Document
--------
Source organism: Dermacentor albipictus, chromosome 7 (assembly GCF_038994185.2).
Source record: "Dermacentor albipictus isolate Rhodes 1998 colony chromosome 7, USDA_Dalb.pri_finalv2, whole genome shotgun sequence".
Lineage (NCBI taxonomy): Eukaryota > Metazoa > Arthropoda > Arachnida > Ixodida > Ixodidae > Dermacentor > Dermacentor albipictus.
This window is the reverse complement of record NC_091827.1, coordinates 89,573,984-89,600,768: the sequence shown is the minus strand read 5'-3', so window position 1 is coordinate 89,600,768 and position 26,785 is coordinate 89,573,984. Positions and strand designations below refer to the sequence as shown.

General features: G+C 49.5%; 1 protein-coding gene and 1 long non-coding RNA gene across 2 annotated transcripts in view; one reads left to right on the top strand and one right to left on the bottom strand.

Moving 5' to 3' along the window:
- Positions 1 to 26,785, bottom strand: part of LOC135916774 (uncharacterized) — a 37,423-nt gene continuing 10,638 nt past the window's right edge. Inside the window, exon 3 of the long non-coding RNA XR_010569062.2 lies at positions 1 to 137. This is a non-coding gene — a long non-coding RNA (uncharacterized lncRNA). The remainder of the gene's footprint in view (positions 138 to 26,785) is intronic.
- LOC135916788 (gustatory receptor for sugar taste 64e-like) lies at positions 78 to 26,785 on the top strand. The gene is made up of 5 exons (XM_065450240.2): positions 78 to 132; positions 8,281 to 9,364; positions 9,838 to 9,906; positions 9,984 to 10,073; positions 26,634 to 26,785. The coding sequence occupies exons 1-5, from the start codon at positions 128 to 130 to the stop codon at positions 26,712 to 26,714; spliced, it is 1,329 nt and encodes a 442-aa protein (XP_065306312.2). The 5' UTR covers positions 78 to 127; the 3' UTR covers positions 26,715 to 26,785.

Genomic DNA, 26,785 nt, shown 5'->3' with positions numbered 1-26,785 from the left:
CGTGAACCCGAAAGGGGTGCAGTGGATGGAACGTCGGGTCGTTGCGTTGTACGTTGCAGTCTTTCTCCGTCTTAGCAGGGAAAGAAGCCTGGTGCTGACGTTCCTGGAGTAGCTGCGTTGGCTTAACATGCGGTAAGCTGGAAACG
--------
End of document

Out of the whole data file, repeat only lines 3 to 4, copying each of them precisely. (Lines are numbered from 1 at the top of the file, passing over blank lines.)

Lineage (NCBI taxonomy): Eukaryota > Metazoa > Arthropoda > Arachnida > Ixodida > Ixodidae > Dermacentor > Dermacentor albipictus.
This window is the reverse complement of record NC_091827.1, coordinates 89,573,984-89,600,768: the sequence shown is the minus strand read 5'-3', so window position 1 is coordinate 89,600,768 and position 26,785 is coordinate 89,573,984. Positions and strand designations below refer to the sequence as shown.